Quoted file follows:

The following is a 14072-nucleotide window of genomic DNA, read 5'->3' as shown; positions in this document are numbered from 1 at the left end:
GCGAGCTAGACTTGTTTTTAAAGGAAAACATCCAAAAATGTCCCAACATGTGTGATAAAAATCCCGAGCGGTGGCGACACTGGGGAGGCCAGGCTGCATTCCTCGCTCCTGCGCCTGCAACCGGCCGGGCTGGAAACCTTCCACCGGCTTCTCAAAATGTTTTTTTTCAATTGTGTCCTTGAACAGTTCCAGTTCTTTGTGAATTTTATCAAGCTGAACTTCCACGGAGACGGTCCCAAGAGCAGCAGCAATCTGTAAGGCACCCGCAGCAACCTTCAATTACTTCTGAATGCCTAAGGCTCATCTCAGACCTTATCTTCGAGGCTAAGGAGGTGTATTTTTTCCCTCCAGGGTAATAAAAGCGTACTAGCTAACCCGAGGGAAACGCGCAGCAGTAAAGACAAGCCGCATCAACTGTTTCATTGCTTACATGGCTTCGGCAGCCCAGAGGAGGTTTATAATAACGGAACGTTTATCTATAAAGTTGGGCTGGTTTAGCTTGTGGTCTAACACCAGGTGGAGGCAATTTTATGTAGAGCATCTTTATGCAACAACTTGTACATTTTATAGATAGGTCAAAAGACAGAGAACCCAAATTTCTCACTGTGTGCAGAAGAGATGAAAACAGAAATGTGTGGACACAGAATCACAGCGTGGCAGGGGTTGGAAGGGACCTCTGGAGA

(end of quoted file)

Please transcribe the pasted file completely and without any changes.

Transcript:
The following is a 14072-nucleotide window of genomic DNA, read 5'->3' as shown; positions in this document are numbered from 1 at the left end:
GCGAGCTAGACTTGTTTTTAAAGGAAAACATCCAAAAATGTCCCAACATGTGTGATAAAAATCCCGAGCGGTGGCGACACTGGGGAGGCCAGGCTGCATTCCTCGCTCCTGCGCCTGCAACCGGCCGGGCTGGAAACCTTCCACCGGCTTCTCAAAATGTTTTTTTTCAATTGTGTCCTTGAACAGTTCCAGTTCTTTGTGAATTTTATCAAGCTGAACTTCCACGGAGACGGTCCCAAGAGCAGCAGCAATCTGTAAGGCACCCGCAGCAACCTTCAATTACTTCTGAATGCCTAAGGCTCATCTCAGACCTTATCTTCGAGGCTAAGGAGGTGTATTTTTTCCCTCCAGGGTAATAAAAGCGTACTAGCTAACCCGAGGGAAACGCGCAGCAGTAAAGACAAGCCGCATCAACTGTTTCATTGCTTACATGGCTTCGGCAGCCCAGAGGAGGTTTATAATAACGGAACGTTTATCTATAAAGTTGGGCTGGTTTAGCTTGTGGTCTAACACCAGGTGGAGGCAATTTTATGTAGAGCATCTTTATGCAACAACTTGTACATTTTATAGATAGGTCAAAAGACAGAGAACCCAAATTTCTCACTGTGTGCAGAAGAGATGAAAACAGAAATGTGTGGACACAGAATCACAGCGTGGCAGGGGTTGGAAGGGACCTCTGGAGA